school.  This phenomenon called 'Summer Learning Loss' or  


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          'Summer Slide' disproportionately affects low-income children  
          and is also cumulative over time.  Some researchers attribute as  
          much as 2/3 of the achievement gap to a lack of summer learning  
          opportunities.  In addition, research also shows that children  
          gain weight more rapidly in the summer if they don't have access  
          to organized recreational or physical activity programs.  Nearly  
          all children enrolled in publicly funded after school programs  
          also receive free or reduced price meals during the school year,  
          and without those meals in the summer, many are receiving  
          lower-quality foods that are causing weight gain."

          There is no statewide data available on the number and adequacy  
          of summer programs.  The CDE does not require local educational  
          agencies (LEAs) to report this data.  However, results from a  
          survey conducted by the CDE shows that 26% of LEAs reported  
          cutting summer schools.  

          21st CCLC funds are authorized to be used for summer programs.   
          Grantees can request a supplemental grant that can be used for  
          summer, intersession or vacation periods.  Summer school  
          programs can also be funded through Supplemental Instruction  
          funds of $335 million (FY 2010-11), but the FY 2009-10 budget  
          agreement gave LEAs the flexibility to use funds from 39  
          categorical programs for any educational purposes for FY 2008-09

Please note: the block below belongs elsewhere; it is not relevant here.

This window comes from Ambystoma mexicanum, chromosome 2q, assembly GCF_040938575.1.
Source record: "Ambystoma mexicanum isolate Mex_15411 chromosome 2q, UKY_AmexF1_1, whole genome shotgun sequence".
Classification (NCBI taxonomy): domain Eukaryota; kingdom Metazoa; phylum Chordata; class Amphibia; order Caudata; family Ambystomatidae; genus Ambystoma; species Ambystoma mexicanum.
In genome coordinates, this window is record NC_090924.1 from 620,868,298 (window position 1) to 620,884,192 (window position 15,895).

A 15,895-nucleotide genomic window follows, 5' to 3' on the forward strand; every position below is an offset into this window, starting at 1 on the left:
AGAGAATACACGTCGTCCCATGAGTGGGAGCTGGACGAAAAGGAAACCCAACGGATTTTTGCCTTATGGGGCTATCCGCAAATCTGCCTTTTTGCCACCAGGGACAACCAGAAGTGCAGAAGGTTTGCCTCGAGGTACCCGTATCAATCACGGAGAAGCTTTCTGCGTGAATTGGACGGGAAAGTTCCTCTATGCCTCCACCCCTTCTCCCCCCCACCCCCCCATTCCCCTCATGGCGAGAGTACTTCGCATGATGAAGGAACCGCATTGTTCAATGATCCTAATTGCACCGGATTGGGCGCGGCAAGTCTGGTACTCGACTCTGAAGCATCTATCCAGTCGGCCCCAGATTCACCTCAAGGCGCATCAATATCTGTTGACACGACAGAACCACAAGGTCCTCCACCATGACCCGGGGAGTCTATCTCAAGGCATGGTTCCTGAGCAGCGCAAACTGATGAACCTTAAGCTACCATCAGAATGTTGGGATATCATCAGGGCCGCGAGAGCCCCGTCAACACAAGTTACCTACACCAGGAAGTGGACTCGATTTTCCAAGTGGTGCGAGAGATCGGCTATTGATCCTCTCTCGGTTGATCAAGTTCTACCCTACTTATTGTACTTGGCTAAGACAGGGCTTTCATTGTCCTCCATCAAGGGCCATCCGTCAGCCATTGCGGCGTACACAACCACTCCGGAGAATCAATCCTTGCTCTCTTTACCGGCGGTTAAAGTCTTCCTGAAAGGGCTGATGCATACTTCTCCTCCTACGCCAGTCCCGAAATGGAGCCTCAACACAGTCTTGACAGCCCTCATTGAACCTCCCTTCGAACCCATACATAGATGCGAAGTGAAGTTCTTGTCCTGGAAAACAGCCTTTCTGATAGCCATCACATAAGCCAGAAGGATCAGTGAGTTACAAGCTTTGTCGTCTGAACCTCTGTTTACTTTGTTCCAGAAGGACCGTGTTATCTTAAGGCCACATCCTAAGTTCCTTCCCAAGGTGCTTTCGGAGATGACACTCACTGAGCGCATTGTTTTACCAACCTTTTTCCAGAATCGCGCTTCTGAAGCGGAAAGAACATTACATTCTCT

through 2012-13 (SBX3 4 (Ducheny), Chapter 12, Statutes of the  
          2009-10 Third Extraordinary Session).  Summer school fund is  
          part of the flexibility authorization and in a recent  
          Legislative Analyst's Office survey, 60% of district respondents  
          indicated that they had shifted supplemental funds for other  

          Using future increases in the amount over the state's  
          appropriation for FY 2008-09, which includes carryover funds,  
          this bill proposes to redirect 15% of the funding which would  
          normally go to high school programs to summer programs.  The CDE  
          does not have data readily available on the number of eligible  
          high school applications that have not received grants due to  
          inadequate funding.  While it is more difficult to recruit high  
          school pupils to attend after school programs, the 21st CCLC is  
          the only source of funding for high schools; ASES serves  
          students up to the ninth grade.  

          This bill also specifies that priority for 21st CCLC program  
          funding shall be given to programs with expiring grants if those  
          programs have satisfactorily met projected ASES program pupil  


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          outcomes.  This provision was contained in AB 1876 (Torlakson),  
          which was vetoed by the Governor on July 23rd with a message  
          regarding another provision in that bill.  This provision is  
          intended to give existing 21st CCLC grantees that have performed  
          well extra points to ensure continuity of services and is  
          similar to a provision (EC 8422) in the High School ASSETs  
          program that gives priority to expiring grants that have  
          satisfactorily met their projected attendance goals and  
          demonstrated other positive outcomes.  According to the CDE,  
          existing programs seeking renewal of their ASSETs grants are  
          given 10 extra points.    

           Analysis Prepared by  :    Sophia Kwong Kim / ED. / (916) 319-2087